OSI protects 1,200 acres in Adirondacks

Tub Mill Pond
Tub Mill Pond lies in the center of the tract. Photo courtesy of OSI.

The Open Space Institute has purchased 1,200 acres abutting the Hammond Pond Wild Forest in the eastern Adirondacks, with an eye toward selling the land to the state for the Forest Preserve.

Located in the town of Moriah, the parcel has five ponds, 2.6 miles of waterfront, and numerous scenic views. Tub Mill Pond, the central body of water, contains rainbow trout and brown bullhead and is touted as a destination for anglers and paddlers.

“The Open Space Institute is delighted to have protected this forested Adirondack property, rich with spectacular waterfront vistas and opportunities for fishing, kayaking, boating, and hiking,” Kim Elliman, president and CEO of OSI, said in a news release.

Moriah Supervisor Thomas Scozzafava said local residents supported the land deal. “During my thirty-year career, more and more people have favored protecting land so residents and visitors can get outdoors and enjoy nature on a more frequent basis,” he said in the news release.

The Tub Mill Pond parcel is a twenty-minute drive from Northway Exit 29, where the state plans to develop an Adirondack “gateway.”

OSI paid $1.5 million for the 1,206-acre parcel. The organization will hold onto the property until the state Department of Environmental Conservation buys it. The land is expected to be added to the 40,000-acre Hammond Pond Wild Forest.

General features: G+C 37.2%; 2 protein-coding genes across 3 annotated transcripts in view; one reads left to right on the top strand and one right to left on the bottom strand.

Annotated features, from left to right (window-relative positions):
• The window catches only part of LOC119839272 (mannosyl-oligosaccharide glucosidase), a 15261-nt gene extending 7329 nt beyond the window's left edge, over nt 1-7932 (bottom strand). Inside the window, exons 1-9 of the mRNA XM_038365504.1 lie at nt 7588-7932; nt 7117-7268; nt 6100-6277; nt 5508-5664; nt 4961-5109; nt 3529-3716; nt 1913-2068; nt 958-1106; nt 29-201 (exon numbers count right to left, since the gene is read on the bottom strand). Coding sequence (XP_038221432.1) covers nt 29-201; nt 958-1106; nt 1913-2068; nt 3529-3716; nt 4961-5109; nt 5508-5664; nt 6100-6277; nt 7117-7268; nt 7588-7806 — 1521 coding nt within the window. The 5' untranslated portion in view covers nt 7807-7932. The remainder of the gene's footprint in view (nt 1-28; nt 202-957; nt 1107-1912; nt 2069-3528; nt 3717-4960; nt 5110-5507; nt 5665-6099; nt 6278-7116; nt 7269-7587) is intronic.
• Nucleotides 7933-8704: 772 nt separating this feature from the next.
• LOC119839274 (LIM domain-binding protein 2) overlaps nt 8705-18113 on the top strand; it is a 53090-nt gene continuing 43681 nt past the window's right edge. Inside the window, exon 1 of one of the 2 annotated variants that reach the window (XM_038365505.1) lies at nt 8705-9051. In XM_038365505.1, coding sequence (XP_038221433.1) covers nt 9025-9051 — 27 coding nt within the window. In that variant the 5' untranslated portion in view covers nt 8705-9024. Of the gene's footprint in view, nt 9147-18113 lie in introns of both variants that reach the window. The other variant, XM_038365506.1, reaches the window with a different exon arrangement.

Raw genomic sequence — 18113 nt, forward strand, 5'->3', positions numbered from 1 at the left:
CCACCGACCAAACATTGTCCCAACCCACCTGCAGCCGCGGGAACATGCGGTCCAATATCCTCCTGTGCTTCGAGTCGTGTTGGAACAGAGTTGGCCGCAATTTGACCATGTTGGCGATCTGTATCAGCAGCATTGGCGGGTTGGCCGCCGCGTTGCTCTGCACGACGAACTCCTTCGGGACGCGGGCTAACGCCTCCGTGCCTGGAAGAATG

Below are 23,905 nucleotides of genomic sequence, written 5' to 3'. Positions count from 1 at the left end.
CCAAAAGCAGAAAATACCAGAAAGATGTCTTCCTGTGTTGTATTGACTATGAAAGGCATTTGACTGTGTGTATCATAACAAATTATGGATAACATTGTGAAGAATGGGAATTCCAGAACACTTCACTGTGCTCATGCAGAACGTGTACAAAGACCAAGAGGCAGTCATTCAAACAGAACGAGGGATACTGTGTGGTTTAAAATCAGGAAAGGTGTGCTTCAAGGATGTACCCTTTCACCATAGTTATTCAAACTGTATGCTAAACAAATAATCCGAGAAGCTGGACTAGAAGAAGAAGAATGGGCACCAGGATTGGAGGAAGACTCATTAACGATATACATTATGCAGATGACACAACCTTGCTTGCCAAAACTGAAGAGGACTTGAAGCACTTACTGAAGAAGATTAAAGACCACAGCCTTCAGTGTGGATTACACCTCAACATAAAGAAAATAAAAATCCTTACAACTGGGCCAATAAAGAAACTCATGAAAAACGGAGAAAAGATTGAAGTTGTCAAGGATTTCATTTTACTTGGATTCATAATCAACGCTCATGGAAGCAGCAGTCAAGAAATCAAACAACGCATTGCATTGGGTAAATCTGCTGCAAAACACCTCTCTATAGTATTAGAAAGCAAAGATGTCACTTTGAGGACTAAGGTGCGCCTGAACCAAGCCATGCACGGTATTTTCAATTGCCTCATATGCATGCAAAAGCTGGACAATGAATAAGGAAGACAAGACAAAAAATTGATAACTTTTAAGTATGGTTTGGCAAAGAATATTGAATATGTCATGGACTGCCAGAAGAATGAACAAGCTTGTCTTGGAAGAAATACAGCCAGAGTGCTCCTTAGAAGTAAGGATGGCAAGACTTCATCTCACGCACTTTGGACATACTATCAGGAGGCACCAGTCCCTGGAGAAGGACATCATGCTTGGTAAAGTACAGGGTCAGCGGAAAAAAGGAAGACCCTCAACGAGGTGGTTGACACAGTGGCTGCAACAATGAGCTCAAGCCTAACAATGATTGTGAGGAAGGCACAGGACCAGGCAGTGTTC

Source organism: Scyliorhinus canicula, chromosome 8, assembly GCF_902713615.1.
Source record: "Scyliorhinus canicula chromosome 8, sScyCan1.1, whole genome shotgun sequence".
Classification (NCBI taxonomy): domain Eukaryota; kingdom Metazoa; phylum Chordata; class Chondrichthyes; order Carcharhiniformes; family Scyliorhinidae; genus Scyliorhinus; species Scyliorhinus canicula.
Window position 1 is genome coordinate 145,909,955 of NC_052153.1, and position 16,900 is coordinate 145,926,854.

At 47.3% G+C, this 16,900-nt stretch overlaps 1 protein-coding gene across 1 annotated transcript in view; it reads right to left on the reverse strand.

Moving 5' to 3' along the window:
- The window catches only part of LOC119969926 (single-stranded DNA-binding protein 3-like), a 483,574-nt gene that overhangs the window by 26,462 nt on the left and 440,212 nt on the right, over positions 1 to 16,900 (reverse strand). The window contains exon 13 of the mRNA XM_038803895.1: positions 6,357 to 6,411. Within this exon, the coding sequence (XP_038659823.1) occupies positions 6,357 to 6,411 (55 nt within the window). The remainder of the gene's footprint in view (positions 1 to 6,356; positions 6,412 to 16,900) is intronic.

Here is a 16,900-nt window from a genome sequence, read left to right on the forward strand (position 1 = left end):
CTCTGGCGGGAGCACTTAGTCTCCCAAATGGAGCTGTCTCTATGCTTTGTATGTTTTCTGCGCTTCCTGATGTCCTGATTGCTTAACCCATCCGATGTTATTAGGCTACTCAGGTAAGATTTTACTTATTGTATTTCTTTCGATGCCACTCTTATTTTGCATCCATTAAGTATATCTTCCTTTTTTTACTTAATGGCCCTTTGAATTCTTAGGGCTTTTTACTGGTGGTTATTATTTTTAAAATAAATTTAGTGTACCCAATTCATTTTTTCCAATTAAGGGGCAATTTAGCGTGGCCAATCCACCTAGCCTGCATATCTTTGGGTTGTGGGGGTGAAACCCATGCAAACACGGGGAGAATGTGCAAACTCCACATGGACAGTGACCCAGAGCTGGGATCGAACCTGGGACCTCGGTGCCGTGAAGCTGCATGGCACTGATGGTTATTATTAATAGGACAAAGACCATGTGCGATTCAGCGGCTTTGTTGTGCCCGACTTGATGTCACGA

“DEC is proud to continue to partner with the Open Space Institute to conserve New York’s natural beauty for future generations,” said DEC Commissioner Basil Seggos.

OSI has committed more than $23.5 million in the Adirondacks area over twenty-five years, protecting more than thirty-one thousand acres of land.

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About Phil Brown

Phil Brown edited the Adirondack Explorer from 1999 until his retirement in 2018. He continues to explore the park and to write for the publication and website.

Reader Interactions


  1. john says

    How about an article outlining why these parcels are first purchased by intermediary organizations, like OSI and the Nature Conservancy, and then sold to NY. Do the organizations coordinate the first purchase with the state? Is it merely a matter of expediency?

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